We here at HardwareZone rarely cover games. We do some of the big ones, like our Halo 5 beta coverage, but other than that, we leave most of the gaming stuff to our friends at GameAxis. For Star Wars Battlefront though, we're going to make an exception because we really, really, really love Star Wars.
Much has been said about the new Star Wars Battlefront. There’s been a lot of talk about the massive 40 player battle modes; about how there’ll be A.I. characters, hero characters and even survival modes. While the lack of true space combat, transitions between ground and space and even a campaign mode have left many a fan scratching their heads, some are cautiously optimistic about the game. We weren't, at least until we played the beta on the PS4.
The beta doesn’t have a lot of content and your leveling is restricted to Level 5 but it does offer a taste of what can be expected of the full game.
First off, the game’s separated into Multiplayer (which take top billing) and Missions. Multiplayer are your online modes and where the bulk of the game is. Missions are what the game calls its offline modes. These are broken down into Training (which introduces you to the game’s mechanics), Battles (which lets you fight against a friend or AI) and Survival (where you need to survive waves of enemies while confined to a small area). In the demo, only Survival is available, and only the Tatooine stage of the mode is selectable.
Survival is pretty much what you’d expect from a Horde mode game type. The demo has 6 waves (15 in the full version) and each wave tasks you to eliminate all the enemies while not dying. Sometimes, there’s a drop pod which you must guard for a specific time. If successful, you get bonus equipment. You don’t fail if the enemies capture it though. In one of the waves, an AT-ST (the chicken walker) will drop and it’ll serve as a boss battle of sorts.
Other than the killing and shooting, Survival is pretty basic. There doesn’t seem to be any levelling in play (there might be in the full version), so you’re always stuck with the two different loadout the demo offers. You can’t increase the number of waves in the beta or change the difficulty though you can play either split-screen or invite a friend to join in online.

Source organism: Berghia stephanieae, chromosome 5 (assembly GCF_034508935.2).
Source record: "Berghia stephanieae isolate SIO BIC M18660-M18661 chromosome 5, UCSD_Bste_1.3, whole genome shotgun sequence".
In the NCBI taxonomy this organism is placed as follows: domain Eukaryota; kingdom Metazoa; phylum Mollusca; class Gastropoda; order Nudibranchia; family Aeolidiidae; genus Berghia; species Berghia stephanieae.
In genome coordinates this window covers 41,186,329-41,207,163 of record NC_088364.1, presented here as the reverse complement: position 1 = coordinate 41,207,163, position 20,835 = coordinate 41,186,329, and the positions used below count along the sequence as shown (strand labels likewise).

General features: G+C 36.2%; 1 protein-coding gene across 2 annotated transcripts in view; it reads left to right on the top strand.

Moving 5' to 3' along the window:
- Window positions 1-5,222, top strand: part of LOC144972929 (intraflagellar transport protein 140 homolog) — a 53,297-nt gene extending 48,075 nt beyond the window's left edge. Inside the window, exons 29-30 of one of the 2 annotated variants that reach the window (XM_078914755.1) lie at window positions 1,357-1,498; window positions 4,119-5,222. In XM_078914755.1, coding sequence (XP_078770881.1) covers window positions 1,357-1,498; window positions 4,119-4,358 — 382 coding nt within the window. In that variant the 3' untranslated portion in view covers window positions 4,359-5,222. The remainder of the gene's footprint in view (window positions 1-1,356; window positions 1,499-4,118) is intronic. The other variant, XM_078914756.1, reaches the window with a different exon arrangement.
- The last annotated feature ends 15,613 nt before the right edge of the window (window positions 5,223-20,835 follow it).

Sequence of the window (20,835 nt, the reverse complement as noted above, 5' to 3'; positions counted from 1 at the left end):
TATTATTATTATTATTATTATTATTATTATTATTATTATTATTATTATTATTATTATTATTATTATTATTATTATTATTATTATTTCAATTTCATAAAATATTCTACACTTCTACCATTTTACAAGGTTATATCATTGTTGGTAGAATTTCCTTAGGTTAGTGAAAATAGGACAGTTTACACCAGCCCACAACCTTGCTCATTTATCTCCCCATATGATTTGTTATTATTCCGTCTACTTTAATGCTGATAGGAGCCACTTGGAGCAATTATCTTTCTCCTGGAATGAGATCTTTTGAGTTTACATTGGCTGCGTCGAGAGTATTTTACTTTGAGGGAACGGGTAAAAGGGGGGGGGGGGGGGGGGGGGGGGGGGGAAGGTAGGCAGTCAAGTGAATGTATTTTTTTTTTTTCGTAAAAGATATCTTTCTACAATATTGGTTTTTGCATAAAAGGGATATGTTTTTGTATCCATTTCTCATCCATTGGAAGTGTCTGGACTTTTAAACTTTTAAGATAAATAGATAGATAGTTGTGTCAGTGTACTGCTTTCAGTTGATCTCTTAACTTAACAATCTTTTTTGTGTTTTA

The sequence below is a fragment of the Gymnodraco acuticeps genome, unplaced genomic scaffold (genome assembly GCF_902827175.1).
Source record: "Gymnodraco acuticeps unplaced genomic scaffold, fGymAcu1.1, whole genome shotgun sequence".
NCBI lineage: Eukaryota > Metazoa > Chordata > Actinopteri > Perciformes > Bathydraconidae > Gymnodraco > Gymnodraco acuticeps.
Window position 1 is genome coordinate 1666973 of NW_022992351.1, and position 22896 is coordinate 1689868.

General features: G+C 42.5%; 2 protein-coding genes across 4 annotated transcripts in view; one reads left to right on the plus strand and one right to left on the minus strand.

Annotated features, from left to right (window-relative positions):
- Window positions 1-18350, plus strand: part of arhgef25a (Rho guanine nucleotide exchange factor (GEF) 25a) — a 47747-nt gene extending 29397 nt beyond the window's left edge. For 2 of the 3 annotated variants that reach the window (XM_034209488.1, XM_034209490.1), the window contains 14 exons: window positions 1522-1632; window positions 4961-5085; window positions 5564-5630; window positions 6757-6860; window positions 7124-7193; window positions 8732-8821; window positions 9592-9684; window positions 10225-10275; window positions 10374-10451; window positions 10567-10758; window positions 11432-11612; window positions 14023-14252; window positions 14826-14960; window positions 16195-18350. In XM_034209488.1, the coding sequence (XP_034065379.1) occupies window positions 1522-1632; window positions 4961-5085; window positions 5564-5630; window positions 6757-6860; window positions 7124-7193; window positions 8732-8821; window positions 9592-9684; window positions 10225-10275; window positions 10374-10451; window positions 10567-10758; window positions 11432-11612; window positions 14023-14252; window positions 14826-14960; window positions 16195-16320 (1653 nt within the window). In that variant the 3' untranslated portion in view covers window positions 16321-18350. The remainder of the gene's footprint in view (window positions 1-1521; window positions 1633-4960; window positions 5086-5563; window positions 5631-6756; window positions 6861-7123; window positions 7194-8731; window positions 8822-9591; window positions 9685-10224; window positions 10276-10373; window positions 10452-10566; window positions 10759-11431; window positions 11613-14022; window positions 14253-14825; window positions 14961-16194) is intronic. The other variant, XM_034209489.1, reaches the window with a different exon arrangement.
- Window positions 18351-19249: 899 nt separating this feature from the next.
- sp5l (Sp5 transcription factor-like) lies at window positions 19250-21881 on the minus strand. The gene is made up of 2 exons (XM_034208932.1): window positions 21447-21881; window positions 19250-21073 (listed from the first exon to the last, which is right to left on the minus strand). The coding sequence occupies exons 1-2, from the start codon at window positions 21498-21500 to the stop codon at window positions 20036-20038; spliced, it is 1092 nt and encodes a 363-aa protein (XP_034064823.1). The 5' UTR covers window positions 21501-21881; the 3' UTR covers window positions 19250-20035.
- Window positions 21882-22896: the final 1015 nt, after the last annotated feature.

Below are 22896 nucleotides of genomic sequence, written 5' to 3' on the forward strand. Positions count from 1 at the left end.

The most noteworthy aspect of the survival mode is that players will have access to the jetpack, which allows limited flight. Don’t be too excited though, the flight is more akin to short leaps forward than true free flight. While it does make traversing the canyons easier, some of the higher nooks and crannies of the map are tantalizing out of reach due to the jetpack not having sufficient power to reach that height.
Multiplayer is where the bulk of the beta is. It has two open modes in the beta; Drop Zone, set on Sullust (home of the Sullustans, like Nien Nunb, Lando’s co-pilot in Return of the Jedi) and Walker Assault, set on Hoth from The Empire Strikes Back.
Drop Zone is a 16 player (two teams of eight, Rebels versus Imperials), King of the Hill game type. A drop pod will drop from the sky and teams have to capture and hold them for a specific amount of time. Once held, the pod will open, giving bonus items and triggering another pod to drop, where the cycle continues.
This is our first look at Sullust from the new Disney Star Wars. While Sullust has existed before in games like Rogue Squadron and in books from the Expanded Universe, this is the first time the new (Disney has rebooted everything the ‘old’ Star Wars EU established) Sullust has opened to the public.
Sullust is much like Tatooine, though it seems to have sulfur (or at the very least hot water) pits that you can fall in to. These pits drain your health as long as you’re inside, but other than that, Sullust is like Tatooine, with its valleys and long sight lines if you're brave enough to climb.